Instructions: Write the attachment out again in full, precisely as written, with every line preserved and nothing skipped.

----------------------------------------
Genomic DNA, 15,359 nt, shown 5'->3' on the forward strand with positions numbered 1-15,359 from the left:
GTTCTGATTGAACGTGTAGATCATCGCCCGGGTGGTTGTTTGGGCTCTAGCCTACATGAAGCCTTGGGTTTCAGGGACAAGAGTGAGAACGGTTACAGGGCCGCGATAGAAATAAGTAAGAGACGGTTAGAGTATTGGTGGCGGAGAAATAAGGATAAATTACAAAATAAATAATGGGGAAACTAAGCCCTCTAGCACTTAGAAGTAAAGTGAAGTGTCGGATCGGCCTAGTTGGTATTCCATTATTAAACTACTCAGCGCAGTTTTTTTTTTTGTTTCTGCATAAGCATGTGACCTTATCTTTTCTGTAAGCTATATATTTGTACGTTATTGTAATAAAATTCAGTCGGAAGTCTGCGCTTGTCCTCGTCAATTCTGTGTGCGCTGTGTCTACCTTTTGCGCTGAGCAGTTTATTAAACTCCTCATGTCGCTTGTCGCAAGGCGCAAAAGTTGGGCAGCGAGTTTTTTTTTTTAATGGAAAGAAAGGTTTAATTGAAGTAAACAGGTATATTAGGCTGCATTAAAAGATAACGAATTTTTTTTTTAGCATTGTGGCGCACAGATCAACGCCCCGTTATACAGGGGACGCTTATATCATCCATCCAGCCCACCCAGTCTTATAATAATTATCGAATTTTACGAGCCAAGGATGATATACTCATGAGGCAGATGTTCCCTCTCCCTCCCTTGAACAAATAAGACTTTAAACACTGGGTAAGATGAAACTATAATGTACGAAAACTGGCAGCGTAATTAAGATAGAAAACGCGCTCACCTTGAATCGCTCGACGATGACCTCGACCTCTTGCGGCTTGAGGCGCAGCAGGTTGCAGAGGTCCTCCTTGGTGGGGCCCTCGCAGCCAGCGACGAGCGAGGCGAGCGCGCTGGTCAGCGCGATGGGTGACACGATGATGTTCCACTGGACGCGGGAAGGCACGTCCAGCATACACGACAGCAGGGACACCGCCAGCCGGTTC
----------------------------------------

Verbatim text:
Genomic DNA, 15,359 nt, shown 5'->3' on the forward strand with positions numbered 1-15,359 from the left:
GTTCTGATTGAACGTGTAGATCATCGCCCGGGTGGTTGTTTGGGCTCTAGCCTACATGAAGCCTTGGGTTTCAGGGACAAGAGTGAGAACGGTTACAGGGCCGCGATAGAAATAAGTAAGAGACGGTTAGAGTATTGGTGGCGGAGAAATAAGGATAAATTACAAAATAAATAATGGGGAAACTAAGCCCTCTAGCACTTAGAAGTAAAGTGAAGTGTCGGATCGGCCTAGTTGGTATTCCATTATTAAACTACTCAGCGCAGTTTTTTTTTTTGTTTCTGCATAAGCATGTGACCTTATCTTTTCTGTAAGCTATATATTTGTACGTTATTGTAATAAAATTCAGTCGGAAGTCTGCGCTTGTCCTCGTCAATTCTGTGTGCGCTGTGTCTACCTTTTGCGCTGAGCAGTTTATTAAACTCCTCATGTCGCTTGTCGCAAGGCGCAAAAGTTGGGCAGCGAGTTTTTTTTTTTAATGGAAAGAAAGGTTTAATTGAAGTAAACAGGTATATTAGGCTGCATTAAAAGATAACGAATTTTTTTTTTAGCATTGTGGCGCACAGATCAACGCCCCGTTATACAGGGGACGCTTATATCATCCATCCAGCCCACCCAGTCTTATAATAATTATCGAATTTTACGAGCCAAGGATGATATACTCATGAGGCAGATGTTCCCTCTCCCTCCCTTGAACAAATAAGACTTTAAACACTGGGTAAGATGAAACTATAATGTACGAAAACTGGCAGCGTAATTAAGATAGAAAACGCGCTCACCTTGAATCGCTCGACGATGACCTCGACCTCTTGCGGCTTGAGGCGCAGCAGGTTGCAGAGGTCCTCCTTGGTGGGGCCCTCGCAGCCAGCGACGAGCGAGGCGAGCGCGCTGGTCAGCGCGATGGGTGACACGATGATGTTCCACTGGACGCGGGAAGGCACGTCCAGCATACACGACAGCAGGGACACCGCCAGCCGGTTC